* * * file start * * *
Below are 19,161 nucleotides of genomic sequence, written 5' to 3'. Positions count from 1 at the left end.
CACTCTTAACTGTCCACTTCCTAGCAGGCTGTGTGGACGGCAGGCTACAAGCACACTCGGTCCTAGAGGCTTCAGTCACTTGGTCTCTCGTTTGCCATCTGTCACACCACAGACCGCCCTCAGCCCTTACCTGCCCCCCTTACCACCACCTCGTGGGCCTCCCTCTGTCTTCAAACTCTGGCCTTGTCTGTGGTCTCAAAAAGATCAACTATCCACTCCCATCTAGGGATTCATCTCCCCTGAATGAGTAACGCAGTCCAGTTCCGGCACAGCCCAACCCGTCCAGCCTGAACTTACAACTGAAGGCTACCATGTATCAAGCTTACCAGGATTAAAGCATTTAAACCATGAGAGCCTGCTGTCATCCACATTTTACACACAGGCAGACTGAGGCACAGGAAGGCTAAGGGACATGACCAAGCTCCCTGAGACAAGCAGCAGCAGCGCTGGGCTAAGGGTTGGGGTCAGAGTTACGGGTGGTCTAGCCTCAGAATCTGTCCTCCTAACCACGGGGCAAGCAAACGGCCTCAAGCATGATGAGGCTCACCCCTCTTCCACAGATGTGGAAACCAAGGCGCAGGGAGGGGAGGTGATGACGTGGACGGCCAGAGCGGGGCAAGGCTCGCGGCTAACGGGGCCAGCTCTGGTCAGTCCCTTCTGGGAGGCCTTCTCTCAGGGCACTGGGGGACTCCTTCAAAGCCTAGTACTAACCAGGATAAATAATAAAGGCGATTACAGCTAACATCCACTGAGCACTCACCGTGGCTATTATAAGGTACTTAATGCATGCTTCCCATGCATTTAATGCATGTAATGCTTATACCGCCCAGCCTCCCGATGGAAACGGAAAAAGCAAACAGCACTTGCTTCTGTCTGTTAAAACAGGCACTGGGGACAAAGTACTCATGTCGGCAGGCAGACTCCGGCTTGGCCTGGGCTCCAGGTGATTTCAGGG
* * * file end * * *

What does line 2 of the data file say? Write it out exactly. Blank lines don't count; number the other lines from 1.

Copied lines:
CACTCTTAACTGTCCACTTCCTAGCAGGCTGTGTGGACGGCAGGCTACAAGCACACTCGGTCCTAGAGGCTTCAGTCACTTGGTCTCTCGTTTGCCATCTGTCACACCACAGACCGCCCTCAGCCCTTACCTGCCCCCCTTACCACCACCTCGTGGGCCTCCCTCTGTCTTCAAACTCTGGCCTTGTCTGTGGTCTCAAAAAGATCAACTATCCACTCCCATCTAGGGATTCATCTCCCCTGAATGAGTAACGCAGTCCAGTTCCGGCACAGCCCAACCCGTCCAGCCTGAACTTACAACTGAAGGCTACCATGTATCAAGCTTACCAGGATTAAAGCATTTAAACCATGAGAGCCTGCTGTCATCCACATTTTACACACAGGCAGACTGAGGCACAGGAAGGCTAAGGGACATGACCAAGCTCCCTGAGACAAGCAGCAGCAGCGCTGGGCTAAGGGTTGGGGTCAGAGTTACGGGTGGTCTAGCCTCAGAATCTGTCCTCCTAACCACGGGGCAAGCAAACGGCCTCAAGCATGATGAGGCTCACCCCTCTTCCACAGATGTGGAAACCAAGGCGCAGGGAGGGGAGGTGATGACGTGGACGGCCAGAGCGGGGCAAGGCTCGCGGCTAACGGGGCCAGCTCTGGTCAGTCCCTTCTGGGAGGCCTTCTCTCAGGGCACTGGGGGACTCCTTCAAAGCCTAGTACTAACCAGGATAAATAATAAAGGCGATTACAGCTAACATCCACTGAGCACTCACCGTGGCTATTATAAGGTACTTAATGCATGCTTCCCATGCATTTAATGCATGTAATGCTTATACCGCCCAGCCTCCCGATGGAAACGGAAAAAGCAAACAGCACTTGCTTCTGTCTGTTAAAACAGGCACTGGGGACAAAGTACTCATGTCGGCAGGCAGACTCCGGCTTGGCCTGGGCTCCAGGTGATTTCAGGG